“Since we have heard that some of our number who went out without any mandate from us have upset you with their teachings and disturbed your peace of mind, we have with one accord decided to choose representatives and send them to you …”
It sounds like a small group of believers decided on their own, to go speak to the Gentiles without the Apostles’ knowledge or consent. They took it upon themselves to decide the right thing to do for all of the early Christians, and they completely disregarded the Apostles’ leadership and authority given to them by Jesus Christ.
Have you ever heard the expression, “one bad apple can spoil the whole barrel”? In this case, one small group decided for themselves, what was right for the rest of the church. But, it wasn’t their decision to make. Jesus Christ, his rightfully appointed representatives, and the Holy Spirit guide the church. It can also be the case, that we sometimes make decisions and act on things that are what we think is best, but it may not be God’s will.
How do we know the difference between our own self will, and when the Holy Spirit is genuinely guiding our decisions? A major clue to determining whether it is the Holy Spirit leading us, or our own self will is the fruit of the decision. Does our decision cause division, disunity and discord? These are sometimes signs that it is our own self will at work.
If however, our decision results in unity and peace, then this is the fruit of the Holy Spirit. The Holy Spirit always seeks to unify the church, not divide it. Did you notice that Saint Paul wrote, it was the decision of the Holy Spirit and of us? Saint Paul didn’t make that decision alone, but only after much prayer and discussing it with the other Apostles too. He didn’t jump up and act, without giving it a lot of prayer and consulting the rest of the group first.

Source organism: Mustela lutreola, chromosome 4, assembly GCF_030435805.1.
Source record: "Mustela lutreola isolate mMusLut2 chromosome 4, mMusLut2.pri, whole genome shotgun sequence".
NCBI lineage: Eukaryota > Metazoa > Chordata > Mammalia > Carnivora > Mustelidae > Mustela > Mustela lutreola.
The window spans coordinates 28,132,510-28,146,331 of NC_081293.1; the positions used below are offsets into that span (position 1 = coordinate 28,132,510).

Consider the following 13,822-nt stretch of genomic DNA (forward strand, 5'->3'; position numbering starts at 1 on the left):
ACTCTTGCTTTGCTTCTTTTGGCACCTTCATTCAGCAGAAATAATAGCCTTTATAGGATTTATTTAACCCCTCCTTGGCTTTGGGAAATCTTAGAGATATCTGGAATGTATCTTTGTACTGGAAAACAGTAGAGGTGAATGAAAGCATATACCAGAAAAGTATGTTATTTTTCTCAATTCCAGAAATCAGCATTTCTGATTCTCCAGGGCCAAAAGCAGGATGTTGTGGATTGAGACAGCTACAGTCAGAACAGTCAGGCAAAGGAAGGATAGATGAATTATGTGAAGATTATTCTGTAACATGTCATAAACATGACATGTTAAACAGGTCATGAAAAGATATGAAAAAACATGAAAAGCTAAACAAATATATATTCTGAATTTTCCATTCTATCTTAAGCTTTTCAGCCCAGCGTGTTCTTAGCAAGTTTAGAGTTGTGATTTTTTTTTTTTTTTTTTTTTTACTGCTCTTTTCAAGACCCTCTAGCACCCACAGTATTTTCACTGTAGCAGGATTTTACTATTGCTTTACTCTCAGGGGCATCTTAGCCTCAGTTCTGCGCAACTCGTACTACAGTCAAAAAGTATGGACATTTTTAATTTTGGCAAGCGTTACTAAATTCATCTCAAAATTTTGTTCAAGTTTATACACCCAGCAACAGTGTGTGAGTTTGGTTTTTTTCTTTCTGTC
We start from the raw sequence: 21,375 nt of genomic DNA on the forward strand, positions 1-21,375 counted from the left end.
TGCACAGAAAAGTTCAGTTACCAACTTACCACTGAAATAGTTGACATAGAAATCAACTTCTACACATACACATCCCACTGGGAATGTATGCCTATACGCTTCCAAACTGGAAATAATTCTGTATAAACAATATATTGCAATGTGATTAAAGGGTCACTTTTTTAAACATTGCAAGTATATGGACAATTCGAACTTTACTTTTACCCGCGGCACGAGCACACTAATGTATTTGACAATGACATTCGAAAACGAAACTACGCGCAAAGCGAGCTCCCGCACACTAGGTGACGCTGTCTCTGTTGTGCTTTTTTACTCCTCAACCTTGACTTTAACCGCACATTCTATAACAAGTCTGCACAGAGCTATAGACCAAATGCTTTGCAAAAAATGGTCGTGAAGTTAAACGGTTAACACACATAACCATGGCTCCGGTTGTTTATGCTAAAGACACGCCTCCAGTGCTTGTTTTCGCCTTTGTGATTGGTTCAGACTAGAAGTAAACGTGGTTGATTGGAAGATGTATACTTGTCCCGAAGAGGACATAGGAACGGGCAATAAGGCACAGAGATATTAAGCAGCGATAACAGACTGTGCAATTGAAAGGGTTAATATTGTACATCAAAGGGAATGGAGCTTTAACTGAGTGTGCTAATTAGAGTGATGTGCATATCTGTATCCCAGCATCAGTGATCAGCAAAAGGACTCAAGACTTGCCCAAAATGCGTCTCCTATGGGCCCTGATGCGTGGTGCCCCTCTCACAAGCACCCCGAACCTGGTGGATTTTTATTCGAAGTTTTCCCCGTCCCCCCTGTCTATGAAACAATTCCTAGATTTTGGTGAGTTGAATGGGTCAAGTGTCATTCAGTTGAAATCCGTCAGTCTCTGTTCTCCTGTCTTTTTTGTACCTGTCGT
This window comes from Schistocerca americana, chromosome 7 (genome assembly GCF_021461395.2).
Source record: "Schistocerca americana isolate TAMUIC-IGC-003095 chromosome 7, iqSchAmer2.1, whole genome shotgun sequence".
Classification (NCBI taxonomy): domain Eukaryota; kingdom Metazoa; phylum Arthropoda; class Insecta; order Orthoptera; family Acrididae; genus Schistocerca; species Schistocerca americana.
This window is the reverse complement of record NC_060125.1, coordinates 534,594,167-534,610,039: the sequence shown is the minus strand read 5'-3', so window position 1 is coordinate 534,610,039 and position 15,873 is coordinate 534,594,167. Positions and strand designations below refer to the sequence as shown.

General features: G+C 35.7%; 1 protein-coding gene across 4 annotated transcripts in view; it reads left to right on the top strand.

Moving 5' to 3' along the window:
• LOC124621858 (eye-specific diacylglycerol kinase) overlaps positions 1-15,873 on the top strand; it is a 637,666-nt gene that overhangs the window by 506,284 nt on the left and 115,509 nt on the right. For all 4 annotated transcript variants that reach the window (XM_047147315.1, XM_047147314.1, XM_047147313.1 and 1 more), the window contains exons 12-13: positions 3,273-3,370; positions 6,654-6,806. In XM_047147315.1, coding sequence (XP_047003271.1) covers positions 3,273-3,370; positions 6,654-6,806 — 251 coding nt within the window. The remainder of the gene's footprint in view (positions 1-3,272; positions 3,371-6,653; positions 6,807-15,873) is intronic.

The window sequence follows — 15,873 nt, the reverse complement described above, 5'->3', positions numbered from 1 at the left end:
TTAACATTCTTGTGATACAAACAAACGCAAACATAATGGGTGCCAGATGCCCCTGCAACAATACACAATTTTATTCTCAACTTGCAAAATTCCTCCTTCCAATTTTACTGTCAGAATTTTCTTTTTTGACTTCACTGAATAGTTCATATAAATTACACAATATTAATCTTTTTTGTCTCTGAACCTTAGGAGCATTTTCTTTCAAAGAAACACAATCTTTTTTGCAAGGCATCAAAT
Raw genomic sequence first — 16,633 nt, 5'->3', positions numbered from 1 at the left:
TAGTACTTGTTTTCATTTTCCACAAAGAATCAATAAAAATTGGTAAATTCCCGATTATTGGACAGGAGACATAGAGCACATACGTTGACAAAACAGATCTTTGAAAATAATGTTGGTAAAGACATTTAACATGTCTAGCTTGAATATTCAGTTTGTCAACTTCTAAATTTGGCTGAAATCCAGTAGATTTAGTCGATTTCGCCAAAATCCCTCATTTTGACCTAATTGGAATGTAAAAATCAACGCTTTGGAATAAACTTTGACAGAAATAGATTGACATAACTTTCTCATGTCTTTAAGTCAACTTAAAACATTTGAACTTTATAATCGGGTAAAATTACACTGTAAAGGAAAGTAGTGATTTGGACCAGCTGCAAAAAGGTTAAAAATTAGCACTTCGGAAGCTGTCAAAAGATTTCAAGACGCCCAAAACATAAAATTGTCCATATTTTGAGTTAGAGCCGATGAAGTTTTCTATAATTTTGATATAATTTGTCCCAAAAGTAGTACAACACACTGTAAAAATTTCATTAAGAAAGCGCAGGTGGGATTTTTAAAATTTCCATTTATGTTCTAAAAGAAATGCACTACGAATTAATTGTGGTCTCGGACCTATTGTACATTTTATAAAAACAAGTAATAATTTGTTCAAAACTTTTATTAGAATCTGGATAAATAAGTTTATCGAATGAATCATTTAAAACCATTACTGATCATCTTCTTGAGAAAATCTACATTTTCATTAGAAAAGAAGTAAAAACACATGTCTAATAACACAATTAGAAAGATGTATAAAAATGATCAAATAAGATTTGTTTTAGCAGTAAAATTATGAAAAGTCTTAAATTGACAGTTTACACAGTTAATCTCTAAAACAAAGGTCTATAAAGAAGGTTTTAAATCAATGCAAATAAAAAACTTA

Also, if you think about it, the Holy Spirit is the unifying third person in the Trinity. God and Jesus love each other and the Holy Spirit is the love they share for one another. The Holy Spirit doesn’t ever act independently without their knowledge or consent. He is incapable of doing so because He is united so closely with God the Father and Jesus Christ, that their will, is also His will.
Maybe that is another reason Jesus commanded us to love one another. He wants us to have the same bond of love during our earthly lives, that he has with His Father and the Holy Spirit. People who love each other deeply, or have a close friendship, do not want to hurt one another. It happens sometimes because of our human frailties, but we usually realize that whatever the disagreement was, it wasn’t worth losing the one we love over it.
We should work to preserve the bond of love in our relationships, because anything else that exists in our life, (other than our faith in God), is not as important as the love that we have for one another. Time, money, work, effort or possessions is not worth losing someone we love over. This is truly worth stopping to think about, because life is so short and it will be over before you know it. Our love for God and for one another will be the only thing left when we die. Everything else is just temporary. Nothing else in life has any lasting value – only love.
Jesus told us in today’s gospel, “This is my commandment: love one another as I have loved you.”
Is LOVE really the most important thing in your life?
My supervisor at the pastoral center in our archdiocese told me something recently, that made a lot of sense. He said that, “if you want to know what people really care about the most in their lives, then look at how they spend their free time.”
That is a good thought to think about today. What are you spending your free time on?
Daily Mass Readings:
Acts 15: 22-31 / Psalm 57: 8-10, 12 / John 15: 12-17